BEANS – The bean market lost some ground on the week. At the close Friday, July beans were up a penny and a half at $8.38 ½. This close was 4 ½ cents off the high and 2 off the low. On the week, July beans were down 12 ½ cents. With more exports seeming to hit the wire every day, one would think a rally could ensue, but buyers remain on the sidelines. IF the Chinese continue to buy US beans, I’d assume we’d see those buyers show up, but as I said earlier, people are skeptical. A big crop from South America will offer headwinds as well as talk of US acreage possibly increasing. However, the supply and demand balance sheet is certainly snug enough to produce a rally on any sign of production issues in 2020. I’d hate to say I’m bullish but I’m certainly supportive beans for now. I am looking for a bit of a rally to unfold and for that reason I’m going to be fairly patient with regards to bean sales of any sort. As always, know what you’ll do if we get a rally…and have some offers in place. It sure is easier than doing it all on the fly.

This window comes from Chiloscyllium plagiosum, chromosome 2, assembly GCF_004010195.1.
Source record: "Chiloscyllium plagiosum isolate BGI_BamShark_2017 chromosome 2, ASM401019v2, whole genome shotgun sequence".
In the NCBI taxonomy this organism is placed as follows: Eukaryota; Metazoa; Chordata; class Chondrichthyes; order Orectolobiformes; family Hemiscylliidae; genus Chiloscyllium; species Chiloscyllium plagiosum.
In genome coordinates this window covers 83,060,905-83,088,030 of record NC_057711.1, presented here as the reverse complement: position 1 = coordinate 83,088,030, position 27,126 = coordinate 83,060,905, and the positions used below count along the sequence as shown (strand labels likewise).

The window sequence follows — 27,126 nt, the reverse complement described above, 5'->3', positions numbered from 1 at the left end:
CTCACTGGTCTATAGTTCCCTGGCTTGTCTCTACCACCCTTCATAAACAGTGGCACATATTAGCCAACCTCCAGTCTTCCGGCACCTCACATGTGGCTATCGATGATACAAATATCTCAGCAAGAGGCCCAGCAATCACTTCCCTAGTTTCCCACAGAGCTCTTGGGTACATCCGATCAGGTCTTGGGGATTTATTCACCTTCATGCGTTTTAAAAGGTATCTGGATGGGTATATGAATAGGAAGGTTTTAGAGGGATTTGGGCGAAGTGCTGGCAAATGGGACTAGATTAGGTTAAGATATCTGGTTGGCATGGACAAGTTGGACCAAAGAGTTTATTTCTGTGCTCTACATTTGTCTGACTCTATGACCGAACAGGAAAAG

DEMAND – Soybean export sales were big again this past week. With net sales of 655k tons for old crop, sales were essentially the same as we saw a week ago. For new crop, 440k tons were recorded so overall levels were around 275k tons higher than what we saw last week. If soybean exports continue like they have lately, we could get back some of the loss in exports the USDA showed on the May balance sheet. As far as basis is concerned, little movement was noted. Local bids for me are 19 under the July, which was status-quo. Decatur’s basis for cash beans was also the same, staying at three over the July. On the river, basis was posted at 32 over the July, which was a couple of cents improved.
CASH BEANS – Cash bean bids were soft on the week as the board losses weren’t offset with any sort of gain with regards to basis. I haven’t changed my mind on old beans for some time. I don’t like selling them down here, but I know everyone’s situation is different at the same time. It’s always a gamble on trying to figure out timing for selling crops…especially beans. This year is no different. IF the Chinese keep buying, I’d want to own beans. IF the don’t…I’m not sure we see much movement, barring a major weather problem either in the US or to finish the South American growing season. I like owning beans right now though, as again we’re entering a time of year when a rally is more likely. Given the lack of a weather premium…in my opinion anyway…I’d think we could see some uptick in bean prices over the next few weeks. If you base your decisions on your farm’s profitability, it won’t lead you wrong. Let us know if you need any help.